Forum for Science, Industry and Business

Sponsored by:     3M 
Search our Site:

 

Compost heap bacteria could provide 10% of UK transport fuel needs

09.09.2008
Bacteria found in compost heaps able to convert waste plant fibre into ethanol could eventually provide up 10% of the UK's transport fuel needs, scientists heard today (Tuesday 9 September 2008) at the Society for General Microbiology's Autumn meeting being held this week at Trinity College, Dublin.

Researchers from Guildford, UK, have successfully developed a new strain of bacteria that can break down straw and agricultural plant waste, domestic hedge clippings, garden trimmings and cardboard, wood chippings and other municipal rubbish to convert them all into useful renewable fuels for the transport industry.

"The bioethanol produced in our process can be blended with existing gasoline to reduce overall greenhouse gas emissions, help tackle global warming, reduce dependence upon foreign oil and help meet national and international targets for renewable energy," said Paul Milner, Fermentation Development Manager of TMO Renewables Ltd, based in Surrey Research Park, Guildford.

The new strain of bacteria allows ethanol to be produced much more efficiently and cheaply than in traditional yeast-based fermentation, which is based on the beer-brewing process and forms the basis for most current commercial bioethanol production.

"Conventional ethanol production is energy-intensive, expensive, and time-consuming as the barley malt or other material being brewed needs to be heated up as a mash in feedstock pre-treatment. Then it is significantly cooled from that high temperature to a lower temperature for yeast fermentation, only to be re-heated when it is later distilled into ethanol. Our process is much more energy-efficient." said Paul Milner.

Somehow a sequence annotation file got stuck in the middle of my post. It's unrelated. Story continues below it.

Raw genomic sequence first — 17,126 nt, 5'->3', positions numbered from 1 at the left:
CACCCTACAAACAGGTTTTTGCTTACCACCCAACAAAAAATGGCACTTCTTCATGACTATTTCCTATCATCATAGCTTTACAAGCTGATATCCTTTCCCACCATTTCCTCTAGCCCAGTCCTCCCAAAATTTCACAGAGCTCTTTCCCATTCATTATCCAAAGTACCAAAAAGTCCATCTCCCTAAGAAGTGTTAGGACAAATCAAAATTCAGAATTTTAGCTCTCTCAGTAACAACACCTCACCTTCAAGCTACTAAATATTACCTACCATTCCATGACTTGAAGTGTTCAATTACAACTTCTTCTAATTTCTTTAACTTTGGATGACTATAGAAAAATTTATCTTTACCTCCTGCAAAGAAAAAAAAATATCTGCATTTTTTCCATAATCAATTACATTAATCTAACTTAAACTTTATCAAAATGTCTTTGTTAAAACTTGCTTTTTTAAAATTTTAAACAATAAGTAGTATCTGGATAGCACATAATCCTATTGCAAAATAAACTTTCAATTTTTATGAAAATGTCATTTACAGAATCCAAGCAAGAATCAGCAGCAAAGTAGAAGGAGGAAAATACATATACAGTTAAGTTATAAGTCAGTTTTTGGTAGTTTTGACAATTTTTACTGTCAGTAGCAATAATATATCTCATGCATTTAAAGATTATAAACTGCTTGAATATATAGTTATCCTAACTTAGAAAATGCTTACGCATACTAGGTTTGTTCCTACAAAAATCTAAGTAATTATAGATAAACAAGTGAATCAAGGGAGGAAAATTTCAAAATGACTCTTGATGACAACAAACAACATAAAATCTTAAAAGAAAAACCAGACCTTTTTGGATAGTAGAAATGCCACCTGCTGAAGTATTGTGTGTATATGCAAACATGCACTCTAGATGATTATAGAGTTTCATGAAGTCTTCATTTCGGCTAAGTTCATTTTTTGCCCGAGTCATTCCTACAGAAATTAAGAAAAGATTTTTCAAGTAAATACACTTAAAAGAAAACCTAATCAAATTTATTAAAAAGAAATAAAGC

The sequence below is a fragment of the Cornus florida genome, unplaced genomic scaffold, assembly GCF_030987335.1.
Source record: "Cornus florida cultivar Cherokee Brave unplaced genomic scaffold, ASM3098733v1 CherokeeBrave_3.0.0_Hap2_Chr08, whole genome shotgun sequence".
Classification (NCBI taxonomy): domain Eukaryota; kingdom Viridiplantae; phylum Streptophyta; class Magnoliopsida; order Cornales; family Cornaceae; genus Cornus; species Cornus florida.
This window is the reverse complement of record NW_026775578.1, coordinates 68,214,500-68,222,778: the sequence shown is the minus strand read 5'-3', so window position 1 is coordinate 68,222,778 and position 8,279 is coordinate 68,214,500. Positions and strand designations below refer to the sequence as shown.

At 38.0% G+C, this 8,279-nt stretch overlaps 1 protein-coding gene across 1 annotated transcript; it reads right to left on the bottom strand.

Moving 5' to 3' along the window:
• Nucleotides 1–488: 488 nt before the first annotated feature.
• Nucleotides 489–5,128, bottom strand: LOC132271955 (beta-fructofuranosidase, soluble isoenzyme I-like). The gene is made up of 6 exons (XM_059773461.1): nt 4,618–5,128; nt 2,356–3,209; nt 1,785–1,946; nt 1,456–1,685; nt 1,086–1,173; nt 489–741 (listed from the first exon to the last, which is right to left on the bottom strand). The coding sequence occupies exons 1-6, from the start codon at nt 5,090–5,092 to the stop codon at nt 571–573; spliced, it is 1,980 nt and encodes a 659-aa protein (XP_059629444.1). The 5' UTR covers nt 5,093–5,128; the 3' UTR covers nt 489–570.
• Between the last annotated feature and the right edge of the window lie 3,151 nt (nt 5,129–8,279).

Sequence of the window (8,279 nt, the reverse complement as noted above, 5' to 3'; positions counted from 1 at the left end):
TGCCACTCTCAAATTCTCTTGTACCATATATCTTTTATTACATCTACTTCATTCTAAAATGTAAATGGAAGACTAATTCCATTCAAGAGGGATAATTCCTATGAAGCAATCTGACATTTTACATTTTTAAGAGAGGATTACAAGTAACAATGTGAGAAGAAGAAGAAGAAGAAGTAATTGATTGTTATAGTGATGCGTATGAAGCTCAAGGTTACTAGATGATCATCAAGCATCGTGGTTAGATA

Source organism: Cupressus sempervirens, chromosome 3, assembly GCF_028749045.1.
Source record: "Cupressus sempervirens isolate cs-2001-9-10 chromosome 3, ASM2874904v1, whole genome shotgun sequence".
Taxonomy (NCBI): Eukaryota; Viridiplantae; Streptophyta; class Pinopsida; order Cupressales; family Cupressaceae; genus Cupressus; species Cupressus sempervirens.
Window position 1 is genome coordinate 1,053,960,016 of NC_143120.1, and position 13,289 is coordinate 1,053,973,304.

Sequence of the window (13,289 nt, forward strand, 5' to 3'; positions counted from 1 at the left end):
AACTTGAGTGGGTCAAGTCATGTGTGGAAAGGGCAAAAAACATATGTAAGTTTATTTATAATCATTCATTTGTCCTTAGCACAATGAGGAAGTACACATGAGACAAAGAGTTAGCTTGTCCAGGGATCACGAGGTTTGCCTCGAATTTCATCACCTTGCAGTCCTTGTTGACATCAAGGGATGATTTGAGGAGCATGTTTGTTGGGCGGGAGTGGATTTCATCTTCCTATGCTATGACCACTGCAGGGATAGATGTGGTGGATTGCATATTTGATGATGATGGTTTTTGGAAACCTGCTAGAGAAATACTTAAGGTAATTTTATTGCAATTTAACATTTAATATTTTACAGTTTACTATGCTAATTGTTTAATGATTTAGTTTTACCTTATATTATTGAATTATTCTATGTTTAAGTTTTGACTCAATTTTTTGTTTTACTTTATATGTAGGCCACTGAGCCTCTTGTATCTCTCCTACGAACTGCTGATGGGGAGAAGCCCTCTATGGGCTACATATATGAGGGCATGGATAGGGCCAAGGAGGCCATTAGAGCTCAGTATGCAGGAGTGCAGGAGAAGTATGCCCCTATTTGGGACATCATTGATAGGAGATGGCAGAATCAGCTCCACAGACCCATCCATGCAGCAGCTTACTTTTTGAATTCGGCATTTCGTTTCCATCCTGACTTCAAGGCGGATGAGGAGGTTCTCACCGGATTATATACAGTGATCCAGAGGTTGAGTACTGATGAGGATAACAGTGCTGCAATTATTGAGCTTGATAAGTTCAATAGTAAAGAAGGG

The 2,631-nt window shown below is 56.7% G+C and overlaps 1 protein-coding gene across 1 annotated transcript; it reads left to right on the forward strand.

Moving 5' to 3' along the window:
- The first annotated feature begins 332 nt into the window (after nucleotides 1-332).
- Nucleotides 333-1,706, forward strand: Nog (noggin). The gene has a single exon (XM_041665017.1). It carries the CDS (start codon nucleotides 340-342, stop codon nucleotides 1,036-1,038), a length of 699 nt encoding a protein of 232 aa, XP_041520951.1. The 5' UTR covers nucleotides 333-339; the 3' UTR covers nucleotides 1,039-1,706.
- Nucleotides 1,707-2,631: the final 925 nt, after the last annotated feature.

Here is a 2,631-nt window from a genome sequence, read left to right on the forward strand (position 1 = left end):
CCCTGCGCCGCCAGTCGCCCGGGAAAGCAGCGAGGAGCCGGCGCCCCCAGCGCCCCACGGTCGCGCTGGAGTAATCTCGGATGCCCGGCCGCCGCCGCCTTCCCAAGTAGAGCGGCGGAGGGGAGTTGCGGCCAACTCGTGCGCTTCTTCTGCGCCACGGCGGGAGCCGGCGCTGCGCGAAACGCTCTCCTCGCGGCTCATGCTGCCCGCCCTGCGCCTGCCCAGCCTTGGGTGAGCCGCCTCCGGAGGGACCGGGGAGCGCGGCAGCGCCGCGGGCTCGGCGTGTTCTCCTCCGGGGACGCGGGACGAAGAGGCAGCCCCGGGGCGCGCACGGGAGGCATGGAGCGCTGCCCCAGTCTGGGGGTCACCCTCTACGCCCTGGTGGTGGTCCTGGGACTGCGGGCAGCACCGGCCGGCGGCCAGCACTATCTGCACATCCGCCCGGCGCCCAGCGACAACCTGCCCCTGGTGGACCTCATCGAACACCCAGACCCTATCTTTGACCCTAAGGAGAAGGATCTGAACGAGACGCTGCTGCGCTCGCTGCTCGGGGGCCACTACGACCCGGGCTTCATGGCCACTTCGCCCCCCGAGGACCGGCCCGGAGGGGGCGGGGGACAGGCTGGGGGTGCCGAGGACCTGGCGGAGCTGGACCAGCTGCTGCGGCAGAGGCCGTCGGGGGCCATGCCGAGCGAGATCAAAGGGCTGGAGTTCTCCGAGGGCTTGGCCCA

TMO's microbiologists screened thousands of different wild types of bacteria, looking for one that could survive high temperatures and that liked feeding off a wide variety of plant based materials.

"We found some heat-loving bacteria in a compost heap, from the Geobacillus family, which in their wild form produce lactic acid as a by-product of sugar synthesis when they break down biomass," said Paul Milner. "We altered their internal metabolism, adapting them to produce substantial amounts of ethanol instead".

"Our new microorganism, called TM242, can efficiently convert the longer-chain sugars from woody biomass materials into ethanol. This thermophilic bacterium operates at high temperatures of 60oC-70oC and digests a wide range of feedstocks very rapidly," said Paul Milner.